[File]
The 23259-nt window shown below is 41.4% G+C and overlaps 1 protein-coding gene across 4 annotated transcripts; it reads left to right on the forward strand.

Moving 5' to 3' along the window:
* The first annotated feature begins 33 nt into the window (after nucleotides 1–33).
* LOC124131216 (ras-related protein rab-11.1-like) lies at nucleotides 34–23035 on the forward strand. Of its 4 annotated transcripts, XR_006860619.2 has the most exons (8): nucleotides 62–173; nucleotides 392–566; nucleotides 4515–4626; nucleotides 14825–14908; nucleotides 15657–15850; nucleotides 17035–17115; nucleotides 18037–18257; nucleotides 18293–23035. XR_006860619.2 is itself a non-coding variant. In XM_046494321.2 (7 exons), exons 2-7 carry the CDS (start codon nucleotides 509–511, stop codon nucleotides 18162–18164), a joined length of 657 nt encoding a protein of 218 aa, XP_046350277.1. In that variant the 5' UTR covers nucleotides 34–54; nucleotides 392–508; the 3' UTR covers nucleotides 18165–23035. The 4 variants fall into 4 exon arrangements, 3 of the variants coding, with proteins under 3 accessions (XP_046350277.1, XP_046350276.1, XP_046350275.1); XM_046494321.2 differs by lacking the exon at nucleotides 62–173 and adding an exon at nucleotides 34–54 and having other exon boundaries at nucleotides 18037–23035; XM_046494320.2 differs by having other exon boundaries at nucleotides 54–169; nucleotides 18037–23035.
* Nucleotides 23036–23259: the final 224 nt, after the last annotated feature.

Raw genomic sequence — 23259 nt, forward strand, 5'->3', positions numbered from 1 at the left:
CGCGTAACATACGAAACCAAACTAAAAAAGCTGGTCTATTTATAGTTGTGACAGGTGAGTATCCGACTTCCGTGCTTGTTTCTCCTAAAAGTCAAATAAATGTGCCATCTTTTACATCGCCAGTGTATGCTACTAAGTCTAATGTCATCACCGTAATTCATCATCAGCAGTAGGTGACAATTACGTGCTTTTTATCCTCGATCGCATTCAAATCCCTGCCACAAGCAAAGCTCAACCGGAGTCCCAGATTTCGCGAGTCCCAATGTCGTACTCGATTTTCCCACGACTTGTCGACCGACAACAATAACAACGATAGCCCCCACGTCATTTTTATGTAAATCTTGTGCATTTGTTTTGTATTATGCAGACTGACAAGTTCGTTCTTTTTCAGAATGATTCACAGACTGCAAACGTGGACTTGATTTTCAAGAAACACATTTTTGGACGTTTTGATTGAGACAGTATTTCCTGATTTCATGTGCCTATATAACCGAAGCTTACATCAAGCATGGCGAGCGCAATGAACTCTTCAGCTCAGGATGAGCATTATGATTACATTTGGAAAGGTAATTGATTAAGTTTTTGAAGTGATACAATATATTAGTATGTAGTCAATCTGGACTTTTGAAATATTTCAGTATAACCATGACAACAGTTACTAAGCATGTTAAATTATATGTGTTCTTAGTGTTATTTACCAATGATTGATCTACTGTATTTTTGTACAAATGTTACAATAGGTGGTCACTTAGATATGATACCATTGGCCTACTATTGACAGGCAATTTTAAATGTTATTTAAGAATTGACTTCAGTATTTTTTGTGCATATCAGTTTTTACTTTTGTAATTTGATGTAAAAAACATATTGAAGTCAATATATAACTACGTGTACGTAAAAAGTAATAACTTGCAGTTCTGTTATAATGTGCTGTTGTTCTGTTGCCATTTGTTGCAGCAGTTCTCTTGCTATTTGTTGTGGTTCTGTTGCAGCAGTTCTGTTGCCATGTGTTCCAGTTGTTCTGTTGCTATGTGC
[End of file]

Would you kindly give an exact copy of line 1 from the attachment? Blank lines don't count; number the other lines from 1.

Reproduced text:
The 23259-nt window shown below is 41.4% G+C and overlaps 1 protein-coding gene across 4 annotated transcripts; it reads left to right on the forward strand.